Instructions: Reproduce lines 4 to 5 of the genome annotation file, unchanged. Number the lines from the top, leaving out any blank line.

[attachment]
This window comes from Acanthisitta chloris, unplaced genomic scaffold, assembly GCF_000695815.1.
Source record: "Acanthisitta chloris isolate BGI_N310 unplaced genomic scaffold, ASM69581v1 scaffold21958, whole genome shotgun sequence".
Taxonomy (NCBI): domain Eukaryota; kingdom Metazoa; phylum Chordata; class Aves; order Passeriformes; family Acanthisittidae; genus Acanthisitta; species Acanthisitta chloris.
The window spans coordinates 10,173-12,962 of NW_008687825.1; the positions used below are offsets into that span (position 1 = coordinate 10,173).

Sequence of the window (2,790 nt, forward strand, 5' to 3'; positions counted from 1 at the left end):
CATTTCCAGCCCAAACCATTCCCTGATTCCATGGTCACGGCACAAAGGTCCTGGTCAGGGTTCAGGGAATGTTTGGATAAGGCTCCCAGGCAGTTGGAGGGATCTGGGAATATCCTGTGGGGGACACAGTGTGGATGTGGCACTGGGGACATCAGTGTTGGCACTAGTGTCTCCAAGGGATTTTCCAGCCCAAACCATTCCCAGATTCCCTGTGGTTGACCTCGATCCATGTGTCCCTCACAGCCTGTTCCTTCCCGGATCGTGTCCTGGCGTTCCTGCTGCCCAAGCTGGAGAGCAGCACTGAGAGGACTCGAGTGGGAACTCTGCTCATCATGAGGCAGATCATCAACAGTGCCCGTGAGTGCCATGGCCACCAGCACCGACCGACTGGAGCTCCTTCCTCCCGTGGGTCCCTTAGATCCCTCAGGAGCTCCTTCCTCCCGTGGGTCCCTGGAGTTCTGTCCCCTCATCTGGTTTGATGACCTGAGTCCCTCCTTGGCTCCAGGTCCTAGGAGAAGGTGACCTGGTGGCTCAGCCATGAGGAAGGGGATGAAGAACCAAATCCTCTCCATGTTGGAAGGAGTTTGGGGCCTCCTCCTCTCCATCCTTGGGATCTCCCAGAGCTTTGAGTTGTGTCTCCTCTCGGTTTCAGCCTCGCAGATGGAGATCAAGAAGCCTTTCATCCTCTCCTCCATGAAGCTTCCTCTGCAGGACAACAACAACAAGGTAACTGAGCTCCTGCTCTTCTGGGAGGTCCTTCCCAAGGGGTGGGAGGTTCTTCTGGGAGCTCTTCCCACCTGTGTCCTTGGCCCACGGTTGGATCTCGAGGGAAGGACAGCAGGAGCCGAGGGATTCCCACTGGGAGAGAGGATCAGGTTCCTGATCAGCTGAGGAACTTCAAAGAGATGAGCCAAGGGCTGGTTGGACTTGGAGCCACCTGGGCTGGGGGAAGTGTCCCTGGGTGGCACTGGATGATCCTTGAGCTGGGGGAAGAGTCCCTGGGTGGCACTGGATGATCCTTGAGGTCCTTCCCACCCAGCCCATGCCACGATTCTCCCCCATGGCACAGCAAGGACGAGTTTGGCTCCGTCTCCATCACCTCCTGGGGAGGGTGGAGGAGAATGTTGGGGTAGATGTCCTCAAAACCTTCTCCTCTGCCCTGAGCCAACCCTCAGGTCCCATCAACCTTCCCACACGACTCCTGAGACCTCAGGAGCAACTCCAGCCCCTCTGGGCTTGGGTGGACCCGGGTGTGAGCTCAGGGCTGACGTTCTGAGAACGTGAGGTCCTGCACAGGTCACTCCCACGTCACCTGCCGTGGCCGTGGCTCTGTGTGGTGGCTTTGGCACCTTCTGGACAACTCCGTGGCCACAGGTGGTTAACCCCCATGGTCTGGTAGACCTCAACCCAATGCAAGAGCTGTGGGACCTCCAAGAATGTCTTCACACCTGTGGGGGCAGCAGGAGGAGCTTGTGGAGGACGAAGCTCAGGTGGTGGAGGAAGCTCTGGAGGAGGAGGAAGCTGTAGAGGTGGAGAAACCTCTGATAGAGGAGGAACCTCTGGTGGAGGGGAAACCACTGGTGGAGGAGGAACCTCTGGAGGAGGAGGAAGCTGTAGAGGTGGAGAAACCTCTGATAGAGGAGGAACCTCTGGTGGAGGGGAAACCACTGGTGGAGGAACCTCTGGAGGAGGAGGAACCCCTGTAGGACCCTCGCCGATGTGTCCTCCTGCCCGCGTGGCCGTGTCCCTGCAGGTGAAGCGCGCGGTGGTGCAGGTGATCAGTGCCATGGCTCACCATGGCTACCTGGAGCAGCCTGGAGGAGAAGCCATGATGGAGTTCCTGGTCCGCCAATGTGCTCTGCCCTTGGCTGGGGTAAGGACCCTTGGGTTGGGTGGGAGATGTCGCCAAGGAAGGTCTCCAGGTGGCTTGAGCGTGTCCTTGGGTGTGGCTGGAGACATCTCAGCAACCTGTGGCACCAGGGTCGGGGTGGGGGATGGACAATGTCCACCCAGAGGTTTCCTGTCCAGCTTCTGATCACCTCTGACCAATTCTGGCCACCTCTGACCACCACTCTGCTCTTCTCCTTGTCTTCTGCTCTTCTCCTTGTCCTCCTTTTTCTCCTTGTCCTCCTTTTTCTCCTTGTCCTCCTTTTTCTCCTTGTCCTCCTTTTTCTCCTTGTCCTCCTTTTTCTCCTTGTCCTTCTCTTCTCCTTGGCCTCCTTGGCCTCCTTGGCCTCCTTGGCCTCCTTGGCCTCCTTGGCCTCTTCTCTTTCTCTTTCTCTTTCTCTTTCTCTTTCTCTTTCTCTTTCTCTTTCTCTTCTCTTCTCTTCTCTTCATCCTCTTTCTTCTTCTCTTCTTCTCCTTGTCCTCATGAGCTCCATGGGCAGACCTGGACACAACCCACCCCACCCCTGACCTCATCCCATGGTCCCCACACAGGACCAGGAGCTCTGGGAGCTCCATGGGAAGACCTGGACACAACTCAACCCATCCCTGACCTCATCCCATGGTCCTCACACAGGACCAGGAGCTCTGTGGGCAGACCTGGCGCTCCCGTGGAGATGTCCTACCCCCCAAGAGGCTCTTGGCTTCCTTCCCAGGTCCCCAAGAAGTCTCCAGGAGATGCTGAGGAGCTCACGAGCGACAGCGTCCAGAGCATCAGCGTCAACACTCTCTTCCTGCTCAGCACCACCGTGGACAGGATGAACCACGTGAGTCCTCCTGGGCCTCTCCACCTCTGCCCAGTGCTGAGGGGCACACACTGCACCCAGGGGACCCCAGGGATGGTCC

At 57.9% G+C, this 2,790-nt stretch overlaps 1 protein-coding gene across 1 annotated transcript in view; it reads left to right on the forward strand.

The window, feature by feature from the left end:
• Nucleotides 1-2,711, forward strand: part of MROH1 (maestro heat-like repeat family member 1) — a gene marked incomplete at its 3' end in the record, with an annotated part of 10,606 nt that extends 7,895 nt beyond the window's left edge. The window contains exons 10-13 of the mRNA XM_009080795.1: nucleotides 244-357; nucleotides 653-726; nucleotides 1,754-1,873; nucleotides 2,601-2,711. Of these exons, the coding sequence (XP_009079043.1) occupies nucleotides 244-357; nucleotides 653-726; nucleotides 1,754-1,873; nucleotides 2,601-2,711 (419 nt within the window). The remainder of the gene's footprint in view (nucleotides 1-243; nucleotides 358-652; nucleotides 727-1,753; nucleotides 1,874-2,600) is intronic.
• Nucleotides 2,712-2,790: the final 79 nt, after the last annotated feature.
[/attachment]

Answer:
The window spans coordinates 10,173-12,962 of NW_008687825.1; the positions used below are offsets into that span (position 1 = coordinate 10,173).

Sequence of the window (2,790 nt, forward strand, 5' to 3'; positions counted from 1 at the left end):